Seriously, though, Doppelbock goes with pretty much everything I cook so I've been trying to keep it on hand.
Getting more experience with pairing beer and food and talking about it was specific feedback I received the first time I took the Advanced Cicerone exam. Since then, I've been making more of an effort to make time to think through my meals and make a list of beer styles that may pair well with them.
Because I have not practiced formal beer and food pairing - I say "formal" because I am very good at informally drinking beer with food - very much, I'm not very intuitive with my pairing knowledge. I am, however, developing a rudimentary foundation for pairings that I can suggest when someone asks what sort of beer he or she should be drinking with a meal. Although it sounds somewhat sophisticated, I mostly suggest Saisons and Tripels since they tend to have more complex profiles that match a variety of foods and high carbonation that can scrub your palate.
My process for planning a pairing now consists of listing the major components of the meal I am making and then matching two to three beer styles with each component.
Here's an example:
Porcini Mushroom Linguine with Shiitake Mushroom & Gorgonzola Sauce
- Mushrooms (porcini and shiitake): Doppelbock, Dunkel, Dubbel, British Brown Ale, Scotch Ale
- Cheese/Cream-based Sauce & Pasta: Tripel, Biere de Garde, Doppelbock
with Shiitake Mushrooms & Gorgonzola Sauce
(Also I am not a talented food photographer)
For this meal, I chose to pair the dish with a Doppelbock, a Tripel, and an IPA. I pour each beer into a tasting glass, so there are approximately 3-4 ounces of each style of beer. Looking back, I did not take good notes, so I'm not sure where I got the IPA idea, but I'm not confident enough to go rogue at this point, so I must have read that it would match the dish in one of my books. In the end, (surprise!) the Doppelbock won as the best pairing with the dish, with the Tripel being a very close second.
SN: I mainly use The Brewmasters Table by Garrett Oliver because it has a fantastic list in the appendix of beer styles to pair with different food styles. It is not exhaustive, but it is extremely helpful. I also use Beer Pairing: The Essential Guide from the Pairing Pros by Julia Herz and Gwen Conley, which you may recall is one of my favorite beer books.
I haven't run into a situation yet where the components are all so different that they don't share even one beer style, which is not surprising when you think about it. After all, the virtue of whatever dish I'm making is that the individual ingredients taste good when you cook them into one dish - I'm not making toothpaste and orange juice casserole.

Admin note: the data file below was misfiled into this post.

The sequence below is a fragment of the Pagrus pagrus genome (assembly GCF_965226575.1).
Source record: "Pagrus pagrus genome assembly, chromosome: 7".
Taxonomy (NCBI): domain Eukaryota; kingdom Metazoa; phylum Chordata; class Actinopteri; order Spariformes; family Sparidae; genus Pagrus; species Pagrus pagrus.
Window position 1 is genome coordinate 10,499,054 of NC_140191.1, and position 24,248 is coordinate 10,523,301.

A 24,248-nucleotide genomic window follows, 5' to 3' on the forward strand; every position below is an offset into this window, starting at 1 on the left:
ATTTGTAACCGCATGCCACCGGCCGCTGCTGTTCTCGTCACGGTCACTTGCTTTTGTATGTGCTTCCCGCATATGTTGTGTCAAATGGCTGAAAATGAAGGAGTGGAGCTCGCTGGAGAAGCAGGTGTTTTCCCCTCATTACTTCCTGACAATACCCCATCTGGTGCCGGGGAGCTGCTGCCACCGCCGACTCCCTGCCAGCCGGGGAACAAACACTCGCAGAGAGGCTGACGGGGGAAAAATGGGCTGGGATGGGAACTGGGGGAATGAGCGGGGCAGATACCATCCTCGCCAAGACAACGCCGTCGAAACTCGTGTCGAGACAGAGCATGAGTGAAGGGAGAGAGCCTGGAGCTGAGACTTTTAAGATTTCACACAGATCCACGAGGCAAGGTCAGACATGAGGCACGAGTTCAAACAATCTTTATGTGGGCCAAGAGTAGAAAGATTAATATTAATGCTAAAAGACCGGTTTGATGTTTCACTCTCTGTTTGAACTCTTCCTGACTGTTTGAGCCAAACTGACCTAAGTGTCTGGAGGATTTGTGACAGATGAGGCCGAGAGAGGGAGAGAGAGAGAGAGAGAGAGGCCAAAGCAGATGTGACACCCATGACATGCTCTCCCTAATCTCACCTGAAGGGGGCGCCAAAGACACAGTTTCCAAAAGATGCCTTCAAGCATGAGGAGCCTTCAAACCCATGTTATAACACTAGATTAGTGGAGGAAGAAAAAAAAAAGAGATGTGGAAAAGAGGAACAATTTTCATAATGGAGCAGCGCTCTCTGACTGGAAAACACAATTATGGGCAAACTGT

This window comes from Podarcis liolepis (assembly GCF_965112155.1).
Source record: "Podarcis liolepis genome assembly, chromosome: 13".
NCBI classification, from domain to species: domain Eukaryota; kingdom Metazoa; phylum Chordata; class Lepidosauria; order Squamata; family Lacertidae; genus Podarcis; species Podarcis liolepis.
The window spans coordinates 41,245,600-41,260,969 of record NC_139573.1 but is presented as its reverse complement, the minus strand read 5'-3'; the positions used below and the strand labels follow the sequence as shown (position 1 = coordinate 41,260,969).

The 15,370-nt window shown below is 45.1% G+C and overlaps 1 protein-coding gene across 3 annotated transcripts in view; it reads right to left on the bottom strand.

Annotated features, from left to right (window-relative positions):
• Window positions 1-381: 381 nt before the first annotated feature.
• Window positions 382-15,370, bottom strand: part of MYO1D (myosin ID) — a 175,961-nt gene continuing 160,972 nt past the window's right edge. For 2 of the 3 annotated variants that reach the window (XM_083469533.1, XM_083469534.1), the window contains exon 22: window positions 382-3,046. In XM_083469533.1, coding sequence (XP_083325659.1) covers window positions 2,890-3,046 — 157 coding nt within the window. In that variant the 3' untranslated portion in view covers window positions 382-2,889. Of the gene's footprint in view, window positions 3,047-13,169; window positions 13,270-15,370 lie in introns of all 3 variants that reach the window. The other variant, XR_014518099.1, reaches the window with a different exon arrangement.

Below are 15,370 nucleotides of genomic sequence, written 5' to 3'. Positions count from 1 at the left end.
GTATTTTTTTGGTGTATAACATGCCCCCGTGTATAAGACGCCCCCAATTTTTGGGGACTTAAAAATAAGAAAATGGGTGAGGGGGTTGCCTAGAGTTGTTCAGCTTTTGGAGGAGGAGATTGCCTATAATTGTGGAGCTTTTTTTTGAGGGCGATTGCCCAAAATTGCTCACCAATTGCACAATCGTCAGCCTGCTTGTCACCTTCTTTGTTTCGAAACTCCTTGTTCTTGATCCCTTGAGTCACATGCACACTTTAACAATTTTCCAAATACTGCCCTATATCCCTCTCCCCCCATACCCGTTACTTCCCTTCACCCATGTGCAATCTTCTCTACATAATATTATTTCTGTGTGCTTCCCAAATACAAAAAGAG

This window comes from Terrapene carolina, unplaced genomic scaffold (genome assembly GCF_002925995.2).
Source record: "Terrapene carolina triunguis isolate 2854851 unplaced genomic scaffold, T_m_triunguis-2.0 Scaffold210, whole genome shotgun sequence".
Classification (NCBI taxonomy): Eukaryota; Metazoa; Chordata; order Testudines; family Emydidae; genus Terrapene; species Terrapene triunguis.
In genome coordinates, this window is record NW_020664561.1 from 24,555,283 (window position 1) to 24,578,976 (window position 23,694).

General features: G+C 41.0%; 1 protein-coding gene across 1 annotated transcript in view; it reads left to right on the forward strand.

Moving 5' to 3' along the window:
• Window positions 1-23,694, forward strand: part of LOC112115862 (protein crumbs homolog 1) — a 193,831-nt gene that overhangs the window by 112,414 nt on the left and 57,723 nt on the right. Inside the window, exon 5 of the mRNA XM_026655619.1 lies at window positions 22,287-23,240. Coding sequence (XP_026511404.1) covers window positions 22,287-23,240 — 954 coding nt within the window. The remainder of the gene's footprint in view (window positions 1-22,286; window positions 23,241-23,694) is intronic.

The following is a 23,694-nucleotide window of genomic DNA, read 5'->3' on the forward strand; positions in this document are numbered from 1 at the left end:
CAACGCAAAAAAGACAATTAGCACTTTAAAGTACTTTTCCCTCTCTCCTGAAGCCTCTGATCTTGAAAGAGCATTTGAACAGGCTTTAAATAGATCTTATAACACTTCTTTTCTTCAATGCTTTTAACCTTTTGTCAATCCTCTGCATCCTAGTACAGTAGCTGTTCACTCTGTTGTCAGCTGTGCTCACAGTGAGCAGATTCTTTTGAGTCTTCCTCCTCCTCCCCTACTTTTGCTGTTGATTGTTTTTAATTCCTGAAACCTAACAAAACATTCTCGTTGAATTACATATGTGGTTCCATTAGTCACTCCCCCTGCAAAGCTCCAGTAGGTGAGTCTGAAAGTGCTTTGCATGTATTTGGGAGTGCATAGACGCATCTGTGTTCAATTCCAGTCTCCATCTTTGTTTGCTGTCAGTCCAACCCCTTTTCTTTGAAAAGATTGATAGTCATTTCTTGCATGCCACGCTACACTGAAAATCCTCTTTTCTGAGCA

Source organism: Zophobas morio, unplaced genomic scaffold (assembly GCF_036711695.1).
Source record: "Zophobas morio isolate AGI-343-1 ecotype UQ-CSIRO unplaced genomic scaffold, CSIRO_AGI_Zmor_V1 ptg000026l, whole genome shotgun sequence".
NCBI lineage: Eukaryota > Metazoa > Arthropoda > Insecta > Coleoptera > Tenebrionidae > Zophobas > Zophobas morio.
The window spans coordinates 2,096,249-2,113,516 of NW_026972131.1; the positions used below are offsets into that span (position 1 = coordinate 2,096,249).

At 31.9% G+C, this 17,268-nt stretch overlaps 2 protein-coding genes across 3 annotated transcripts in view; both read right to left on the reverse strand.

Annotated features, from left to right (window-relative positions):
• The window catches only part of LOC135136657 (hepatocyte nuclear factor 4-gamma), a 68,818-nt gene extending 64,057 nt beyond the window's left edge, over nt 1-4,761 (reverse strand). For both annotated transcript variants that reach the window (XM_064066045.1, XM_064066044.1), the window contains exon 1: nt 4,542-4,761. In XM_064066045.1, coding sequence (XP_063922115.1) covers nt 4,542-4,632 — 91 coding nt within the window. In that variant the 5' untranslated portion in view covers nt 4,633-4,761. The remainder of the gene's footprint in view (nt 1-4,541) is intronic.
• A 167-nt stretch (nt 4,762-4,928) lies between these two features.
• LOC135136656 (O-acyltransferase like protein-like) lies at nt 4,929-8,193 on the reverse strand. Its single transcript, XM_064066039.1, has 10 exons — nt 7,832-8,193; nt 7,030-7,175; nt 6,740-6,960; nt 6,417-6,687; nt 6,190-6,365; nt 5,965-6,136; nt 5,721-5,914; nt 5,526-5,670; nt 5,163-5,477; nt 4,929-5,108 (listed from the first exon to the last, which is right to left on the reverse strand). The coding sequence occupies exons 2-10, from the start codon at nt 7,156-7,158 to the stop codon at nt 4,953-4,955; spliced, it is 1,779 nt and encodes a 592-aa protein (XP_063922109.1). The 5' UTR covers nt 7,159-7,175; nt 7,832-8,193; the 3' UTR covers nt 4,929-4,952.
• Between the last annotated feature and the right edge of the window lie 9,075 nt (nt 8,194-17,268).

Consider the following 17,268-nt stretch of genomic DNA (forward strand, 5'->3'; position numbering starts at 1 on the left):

Going through the process of writing down each component and then compatible beer styles has been extremely helpful in learning which beer styles (Doppelbock) generally will go with each component and then synthesizing those beer styles into three samples to try with each dish. I typically do three samples per dish for a couple reasons. One, I usually choose very different beer styles for each dish, so the flavor experience with each pairing is different. Two, there is usually one clear winner with each dish and one clear loser. It's important to evaluate the "losing" beer (I mean, it still gets to be beer, so that's a pretty sweet existence) to understand why it doesn't work as well as the other beers.
I've also learned that almost every dish I make falls into this formula:
Carb (bread, pasta, tortilla) + Cheese + Tomato-based sauce = the bulk of my diet
So maybe that's why everything I make pairs with Doppelbock.
Also, pairing beer with food doesn't have to be as much of a process every time - sometimes it's just taking a second to think about your meal and grabbing a beer that will pair well with it.
Bread + Cheese + Tomato-Based Sauce
With Doppelbock, naturally
If you're interested in learning more about pairing beer with food, then I highly recommend getting The Brewmasters Table and Beer Pairing. There are a ton of beer and food pairing books out there, but I've found many of them to be kitschy and not focused on thoroughly explaining why the beer and food pairings work, which both of these books do. Beer Pairing also lays out specific pairings that will teach you the difference between pairings that work and pairings that don't, as well as provides easy reference charts for things such as beer and cheese pairings.